Texas to sue to stop U.S. government’s transgender bathroom policy
By Lisa Maria Garza DALLAS (Reuters) – Texas will file a lawsuit aimed at stopping the Obama administration’s guidance to U.S. public schools this month that transgender students must be allowed to use the bathroom of their choice, Republican Governor Greg Abbott said on Wednesday.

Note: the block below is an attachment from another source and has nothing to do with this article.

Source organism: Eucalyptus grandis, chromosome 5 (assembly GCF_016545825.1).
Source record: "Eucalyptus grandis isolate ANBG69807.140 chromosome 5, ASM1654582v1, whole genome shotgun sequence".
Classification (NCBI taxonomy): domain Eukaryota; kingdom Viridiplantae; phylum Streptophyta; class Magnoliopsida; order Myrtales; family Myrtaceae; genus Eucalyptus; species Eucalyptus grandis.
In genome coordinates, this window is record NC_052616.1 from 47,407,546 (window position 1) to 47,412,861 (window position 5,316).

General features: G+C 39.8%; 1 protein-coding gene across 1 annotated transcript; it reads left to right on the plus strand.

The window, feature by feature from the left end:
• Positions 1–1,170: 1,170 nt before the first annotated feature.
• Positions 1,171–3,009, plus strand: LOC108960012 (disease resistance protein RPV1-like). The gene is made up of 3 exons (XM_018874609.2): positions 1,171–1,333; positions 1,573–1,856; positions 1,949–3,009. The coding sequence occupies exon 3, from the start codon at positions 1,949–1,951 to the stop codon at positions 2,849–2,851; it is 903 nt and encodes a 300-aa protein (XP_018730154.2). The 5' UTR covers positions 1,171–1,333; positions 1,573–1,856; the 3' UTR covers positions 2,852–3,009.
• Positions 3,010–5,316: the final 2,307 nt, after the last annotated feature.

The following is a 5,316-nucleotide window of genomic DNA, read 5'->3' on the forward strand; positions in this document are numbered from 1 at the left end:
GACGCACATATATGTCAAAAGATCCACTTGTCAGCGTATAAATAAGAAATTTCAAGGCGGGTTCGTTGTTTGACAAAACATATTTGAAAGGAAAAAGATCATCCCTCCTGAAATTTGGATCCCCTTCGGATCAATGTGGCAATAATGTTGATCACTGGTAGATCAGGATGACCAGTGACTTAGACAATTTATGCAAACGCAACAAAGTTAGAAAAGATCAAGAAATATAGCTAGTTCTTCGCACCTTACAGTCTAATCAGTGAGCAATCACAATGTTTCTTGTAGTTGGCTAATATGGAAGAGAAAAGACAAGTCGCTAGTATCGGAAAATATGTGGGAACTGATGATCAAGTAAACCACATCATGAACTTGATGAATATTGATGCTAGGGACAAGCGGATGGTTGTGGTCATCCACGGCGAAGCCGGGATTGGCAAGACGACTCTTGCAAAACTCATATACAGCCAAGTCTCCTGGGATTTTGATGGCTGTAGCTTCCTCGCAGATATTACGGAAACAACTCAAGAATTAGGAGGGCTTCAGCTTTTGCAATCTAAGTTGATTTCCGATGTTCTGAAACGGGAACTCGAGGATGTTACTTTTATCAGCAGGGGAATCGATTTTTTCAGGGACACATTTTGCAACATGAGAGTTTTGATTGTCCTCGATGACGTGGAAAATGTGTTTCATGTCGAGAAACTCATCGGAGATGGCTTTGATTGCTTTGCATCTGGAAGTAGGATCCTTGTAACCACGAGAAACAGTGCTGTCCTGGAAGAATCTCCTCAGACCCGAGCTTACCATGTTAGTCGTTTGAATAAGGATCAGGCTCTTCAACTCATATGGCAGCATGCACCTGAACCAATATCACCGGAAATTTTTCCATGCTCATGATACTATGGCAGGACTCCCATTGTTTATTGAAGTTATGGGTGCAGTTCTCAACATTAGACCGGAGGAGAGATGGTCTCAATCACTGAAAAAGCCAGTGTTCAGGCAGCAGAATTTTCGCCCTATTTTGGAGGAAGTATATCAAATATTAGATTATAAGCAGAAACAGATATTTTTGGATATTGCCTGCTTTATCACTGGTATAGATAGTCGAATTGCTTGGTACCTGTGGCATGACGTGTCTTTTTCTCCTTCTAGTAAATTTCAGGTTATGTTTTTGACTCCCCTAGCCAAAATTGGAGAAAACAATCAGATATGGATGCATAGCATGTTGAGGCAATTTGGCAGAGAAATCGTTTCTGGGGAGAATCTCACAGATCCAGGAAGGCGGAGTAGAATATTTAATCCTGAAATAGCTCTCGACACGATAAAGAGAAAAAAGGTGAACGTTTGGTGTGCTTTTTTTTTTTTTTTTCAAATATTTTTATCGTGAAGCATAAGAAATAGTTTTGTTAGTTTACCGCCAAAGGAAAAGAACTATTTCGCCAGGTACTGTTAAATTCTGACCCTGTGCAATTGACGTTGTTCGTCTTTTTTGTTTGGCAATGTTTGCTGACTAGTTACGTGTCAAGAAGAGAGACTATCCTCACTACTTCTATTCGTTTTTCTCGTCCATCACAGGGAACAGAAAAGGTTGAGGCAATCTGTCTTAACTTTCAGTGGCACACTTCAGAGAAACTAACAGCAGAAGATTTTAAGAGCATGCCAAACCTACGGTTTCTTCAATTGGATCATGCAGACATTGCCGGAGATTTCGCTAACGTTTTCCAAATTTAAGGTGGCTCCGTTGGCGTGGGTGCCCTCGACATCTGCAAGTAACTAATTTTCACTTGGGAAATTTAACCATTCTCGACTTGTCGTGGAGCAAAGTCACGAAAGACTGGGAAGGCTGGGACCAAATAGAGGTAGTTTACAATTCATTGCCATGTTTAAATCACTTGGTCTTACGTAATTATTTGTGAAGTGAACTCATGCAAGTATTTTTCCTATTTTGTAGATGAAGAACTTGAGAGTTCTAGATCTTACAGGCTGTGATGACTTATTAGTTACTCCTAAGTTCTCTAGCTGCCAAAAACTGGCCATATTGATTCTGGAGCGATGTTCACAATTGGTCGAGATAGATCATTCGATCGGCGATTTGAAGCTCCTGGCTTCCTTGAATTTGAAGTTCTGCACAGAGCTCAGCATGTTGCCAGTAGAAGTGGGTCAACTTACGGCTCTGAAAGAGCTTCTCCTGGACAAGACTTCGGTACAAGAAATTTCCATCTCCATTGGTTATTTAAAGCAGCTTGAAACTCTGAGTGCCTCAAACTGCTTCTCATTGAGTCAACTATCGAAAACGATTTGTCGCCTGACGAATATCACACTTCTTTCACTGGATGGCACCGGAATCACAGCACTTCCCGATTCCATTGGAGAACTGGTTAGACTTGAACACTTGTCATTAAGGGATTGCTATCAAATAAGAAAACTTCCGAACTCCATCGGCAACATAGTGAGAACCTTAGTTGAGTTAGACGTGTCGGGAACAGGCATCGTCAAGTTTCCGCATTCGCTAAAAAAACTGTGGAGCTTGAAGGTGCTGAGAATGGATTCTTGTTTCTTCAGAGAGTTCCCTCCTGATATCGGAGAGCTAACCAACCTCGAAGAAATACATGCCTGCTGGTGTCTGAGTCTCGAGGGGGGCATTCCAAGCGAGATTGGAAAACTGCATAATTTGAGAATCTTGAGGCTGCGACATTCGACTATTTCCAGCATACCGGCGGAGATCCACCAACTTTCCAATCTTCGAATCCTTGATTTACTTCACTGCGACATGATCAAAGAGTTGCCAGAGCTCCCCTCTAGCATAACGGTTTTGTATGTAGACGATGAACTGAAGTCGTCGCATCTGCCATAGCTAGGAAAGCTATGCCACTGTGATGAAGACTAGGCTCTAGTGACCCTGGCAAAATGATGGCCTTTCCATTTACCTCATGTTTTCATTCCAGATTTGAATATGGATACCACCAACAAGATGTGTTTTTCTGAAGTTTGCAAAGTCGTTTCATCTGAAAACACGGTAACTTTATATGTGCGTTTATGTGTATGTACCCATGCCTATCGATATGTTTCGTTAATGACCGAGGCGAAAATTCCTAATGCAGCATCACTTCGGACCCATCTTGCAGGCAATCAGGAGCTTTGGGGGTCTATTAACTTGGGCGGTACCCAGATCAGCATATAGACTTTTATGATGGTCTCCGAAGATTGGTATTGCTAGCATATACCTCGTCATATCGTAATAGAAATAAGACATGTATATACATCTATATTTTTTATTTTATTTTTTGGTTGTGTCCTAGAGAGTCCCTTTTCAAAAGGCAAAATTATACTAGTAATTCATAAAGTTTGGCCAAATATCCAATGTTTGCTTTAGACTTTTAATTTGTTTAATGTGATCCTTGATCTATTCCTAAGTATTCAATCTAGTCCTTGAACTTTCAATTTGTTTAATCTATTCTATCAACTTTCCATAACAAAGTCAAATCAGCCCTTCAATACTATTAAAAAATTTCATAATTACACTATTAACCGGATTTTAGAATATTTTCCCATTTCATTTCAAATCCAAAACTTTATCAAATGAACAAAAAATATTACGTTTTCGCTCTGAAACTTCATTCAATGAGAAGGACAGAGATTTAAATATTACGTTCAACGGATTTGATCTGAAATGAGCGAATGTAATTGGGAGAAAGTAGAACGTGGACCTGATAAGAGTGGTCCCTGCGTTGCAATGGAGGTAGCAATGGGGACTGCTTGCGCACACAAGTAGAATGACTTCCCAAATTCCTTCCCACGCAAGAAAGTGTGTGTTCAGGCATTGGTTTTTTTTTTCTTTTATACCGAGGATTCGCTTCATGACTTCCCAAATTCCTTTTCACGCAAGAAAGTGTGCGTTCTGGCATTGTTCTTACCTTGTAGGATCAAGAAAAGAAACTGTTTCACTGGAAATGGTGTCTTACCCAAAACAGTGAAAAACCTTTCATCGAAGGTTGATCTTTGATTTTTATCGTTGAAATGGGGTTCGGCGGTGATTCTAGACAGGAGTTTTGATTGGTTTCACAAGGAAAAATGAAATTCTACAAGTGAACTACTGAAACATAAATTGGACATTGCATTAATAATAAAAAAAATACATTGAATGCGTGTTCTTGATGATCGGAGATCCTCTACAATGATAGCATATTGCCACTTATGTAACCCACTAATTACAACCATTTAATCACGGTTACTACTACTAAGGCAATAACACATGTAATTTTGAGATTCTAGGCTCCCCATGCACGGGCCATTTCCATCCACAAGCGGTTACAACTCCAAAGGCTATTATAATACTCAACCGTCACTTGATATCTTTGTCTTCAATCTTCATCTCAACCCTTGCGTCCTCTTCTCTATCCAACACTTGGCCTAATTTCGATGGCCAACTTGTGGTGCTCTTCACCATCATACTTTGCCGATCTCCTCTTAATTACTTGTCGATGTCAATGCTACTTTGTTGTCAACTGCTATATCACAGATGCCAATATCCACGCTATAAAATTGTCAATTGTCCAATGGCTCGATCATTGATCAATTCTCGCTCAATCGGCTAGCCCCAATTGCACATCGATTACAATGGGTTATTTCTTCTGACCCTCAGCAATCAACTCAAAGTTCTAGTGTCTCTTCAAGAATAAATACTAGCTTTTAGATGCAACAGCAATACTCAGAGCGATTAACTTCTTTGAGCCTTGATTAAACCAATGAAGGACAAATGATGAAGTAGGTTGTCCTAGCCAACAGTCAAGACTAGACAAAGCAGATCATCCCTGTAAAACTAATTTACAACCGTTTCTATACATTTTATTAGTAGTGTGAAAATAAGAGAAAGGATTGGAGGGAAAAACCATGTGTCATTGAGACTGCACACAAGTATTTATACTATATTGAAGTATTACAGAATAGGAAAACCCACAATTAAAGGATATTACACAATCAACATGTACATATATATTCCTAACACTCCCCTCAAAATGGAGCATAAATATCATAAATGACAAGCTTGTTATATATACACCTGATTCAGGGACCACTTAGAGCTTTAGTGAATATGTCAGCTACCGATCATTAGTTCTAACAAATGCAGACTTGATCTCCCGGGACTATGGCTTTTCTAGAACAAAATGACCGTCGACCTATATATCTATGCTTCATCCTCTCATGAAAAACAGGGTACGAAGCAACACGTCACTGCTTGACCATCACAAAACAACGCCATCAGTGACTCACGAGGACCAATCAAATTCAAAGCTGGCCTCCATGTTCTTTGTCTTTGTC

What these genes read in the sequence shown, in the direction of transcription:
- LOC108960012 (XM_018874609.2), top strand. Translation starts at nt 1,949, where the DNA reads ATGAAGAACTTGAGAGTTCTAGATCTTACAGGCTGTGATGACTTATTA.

“Texas will sue to stop (President Barack) Obama’s transgender directive to schools,” Abbott said in a Twitter post. The governor linked to a news article referencing the expected announcement of the legal challenge during a news conference that Republican Texas Attorney General Ken Paxton has scheduled for later on Wednesday. The administration’s May 13 announcement upset many conservatives across the country, with Paxton immediately threatening to fight the Obama administration’s stance in the latest battleground on the issue of rights for lesbian, gay, bisexual and transgender people. The U.S. Education and Justice Departments said in a letter sent to school districts nationwide that while its guidance carried no legal weight, they must not discriminate against students, including based on their gender identity. The directive suggested that school districts defying the Obama administration’s legal interpretation could face lawsuits or loss of federal aid. A similar legal battle is already underway in North Carolina, which in March became the first U.S. state to require transgender people to use restrooms in public buildings and schools that match the sex on their birth certificate instead of one that matches their gender identity. The federal government filed suit against North Carolina, stating that the law violated the 1964 Civil Rights Act. The state filed its own suit against the Obama administration. North Carolina’s law also has triggered a backlash from corporations, conventions, tourists and entertainers who oppose it. (Reporting by Lisa Marie Garza in Dallas; Writing by Letitia Stein; Editing by Will Dunham)